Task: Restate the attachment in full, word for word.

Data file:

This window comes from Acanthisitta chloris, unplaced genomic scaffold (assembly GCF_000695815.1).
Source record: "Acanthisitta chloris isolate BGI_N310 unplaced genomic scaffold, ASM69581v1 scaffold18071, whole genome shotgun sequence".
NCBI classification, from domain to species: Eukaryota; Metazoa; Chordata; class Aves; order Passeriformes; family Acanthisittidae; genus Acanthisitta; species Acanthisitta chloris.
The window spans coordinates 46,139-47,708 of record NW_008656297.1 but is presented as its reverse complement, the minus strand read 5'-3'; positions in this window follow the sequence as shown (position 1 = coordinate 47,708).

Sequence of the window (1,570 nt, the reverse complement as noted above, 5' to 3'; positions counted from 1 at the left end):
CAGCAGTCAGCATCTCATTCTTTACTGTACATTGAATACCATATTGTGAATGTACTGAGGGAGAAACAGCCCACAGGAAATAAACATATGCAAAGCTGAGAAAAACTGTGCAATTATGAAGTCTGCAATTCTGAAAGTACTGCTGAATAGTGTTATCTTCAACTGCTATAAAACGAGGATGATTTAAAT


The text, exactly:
This window comes from Acanthisitta chloris, unplaced genomic scaffold (assembly GCF_000695815.1).
Source record: "Acanthisitta chloris isolate BGI_N310 unplaced genomic scaffold, ASM69581v1 scaffold18071, whole genome shotgun sequence".
NCBI classification, from domain to species: Eukaryota; Metazoa; Chordata; class Aves; order Passeriformes; family Acanthisittidae; genus Acanthisitta; species Acanthisitta chloris.
The window spans coordinates 46,139-47,708 of record NW_008656297.1 but is presented as its reverse complement, the minus strand read 5'-3'; positions in this window follow the sequence as shown (position 1 = coordinate 47,708).

Sequence of the window (1,570 nt, the reverse complement as noted above, 5' to 3'; positions counted from 1 at the left end):
CAGCAGTCAGCATCTCATTCTTTACTGTACATTGAATACCATATTGTGAATGTACTGAGGGAGAAACAGCCCACAGGAAATAAACATATGCAAAGCTGAGAAAAACTGTGCAATTATGAAGTCTGCAATTCTGAAAGTACTGCTGAATAGTGTTATCTTCAACTGCTATAAAACGAGGATGATTTAAAT